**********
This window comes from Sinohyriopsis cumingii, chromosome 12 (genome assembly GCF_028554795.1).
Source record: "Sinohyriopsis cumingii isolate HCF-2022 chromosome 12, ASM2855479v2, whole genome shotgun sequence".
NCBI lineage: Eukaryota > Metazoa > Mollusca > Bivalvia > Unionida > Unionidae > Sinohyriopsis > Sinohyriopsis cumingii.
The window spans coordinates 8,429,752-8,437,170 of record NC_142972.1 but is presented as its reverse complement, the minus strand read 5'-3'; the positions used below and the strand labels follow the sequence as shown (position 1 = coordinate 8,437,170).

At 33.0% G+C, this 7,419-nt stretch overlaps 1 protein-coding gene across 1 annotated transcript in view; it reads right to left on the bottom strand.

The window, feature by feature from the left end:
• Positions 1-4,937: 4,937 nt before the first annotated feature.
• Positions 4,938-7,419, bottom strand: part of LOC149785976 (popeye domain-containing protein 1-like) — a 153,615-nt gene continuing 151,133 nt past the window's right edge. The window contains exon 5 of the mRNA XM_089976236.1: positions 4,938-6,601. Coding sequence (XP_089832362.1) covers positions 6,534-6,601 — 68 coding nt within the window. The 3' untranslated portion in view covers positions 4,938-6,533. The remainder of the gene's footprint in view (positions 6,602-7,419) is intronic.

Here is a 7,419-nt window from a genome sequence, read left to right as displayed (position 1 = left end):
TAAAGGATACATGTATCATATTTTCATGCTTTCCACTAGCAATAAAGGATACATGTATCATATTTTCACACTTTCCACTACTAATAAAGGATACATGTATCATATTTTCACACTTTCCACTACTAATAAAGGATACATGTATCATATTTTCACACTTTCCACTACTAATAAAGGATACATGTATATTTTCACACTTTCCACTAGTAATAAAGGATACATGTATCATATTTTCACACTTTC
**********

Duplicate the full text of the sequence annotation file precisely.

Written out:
This window comes from Sinohyriopsis cumingii, chromosome 12 (genome assembly GCF_028554795.1).
Source record: "Sinohyriopsis cumingii isolate HCF-2022 chromosome 12, ASM2855479v2, whole genome shotgun sequence".
NCBI lineage: Eukaryota > Metazoa > Mollusca > Bivalvia > Unionida > Unionidae > Sinohyriopsis > Sinohyriopsis cumingii.
The window spans coordinates 8,429,752-8,437,170 of record NC_142972.1 but is presented as its reverse complement, the minus strand read 5'-3'; the positions used below and the strand labels follow the sequence as shown (position 1 = coordinate 8,437,170).

At 33.0% G+C, this 7,419-nt stretch overlaps 1 protein-coding gene across 1 annotated transcript in view; it reads right to left on the bottom strand.

The window, feature by feature from the left end:
• Positions 1-4,937: 4,937 nt before the first annotated feature.
• Positions 4,938-7,419, bottom strand: part of LOC149785976 (popeye domain-containing protein 1-like) — a 153,615-nt gene continuing 151,133 nt past the window's right edge. The window contains exon 5 of the mRNA XM_089976236.1: positions 4,938-6,601. Coding sequence (XP_089832362.1) covers positions 6,534-6,601 — 68 coding nt within the window. The 3' untranslated portion in view covers positions 4,938-6,533. The remainder of the gene's footprint in view (positions 6,602-7,419) is intronic.

Here is a 7,419-nt window from a genome sequence, read left to right as displayed (position 1 = left end):
TAAAGGATACATGTATCATATTTTCATGCTTTCCACTAGCAATAAAGGATACATGTATCATATTTTCACACTTTCCACTACTAATAAAGGATACATGTATCATATTTTCACACTTTCCACTACTAATAAAGGATACATGTATCATATTTTCACACTTTCCACTACTAATAAAGGATACATGTATATTTTCACACTTTCCACTAGTAATAAAGGATACATGTATCATATTTTCACACTTTC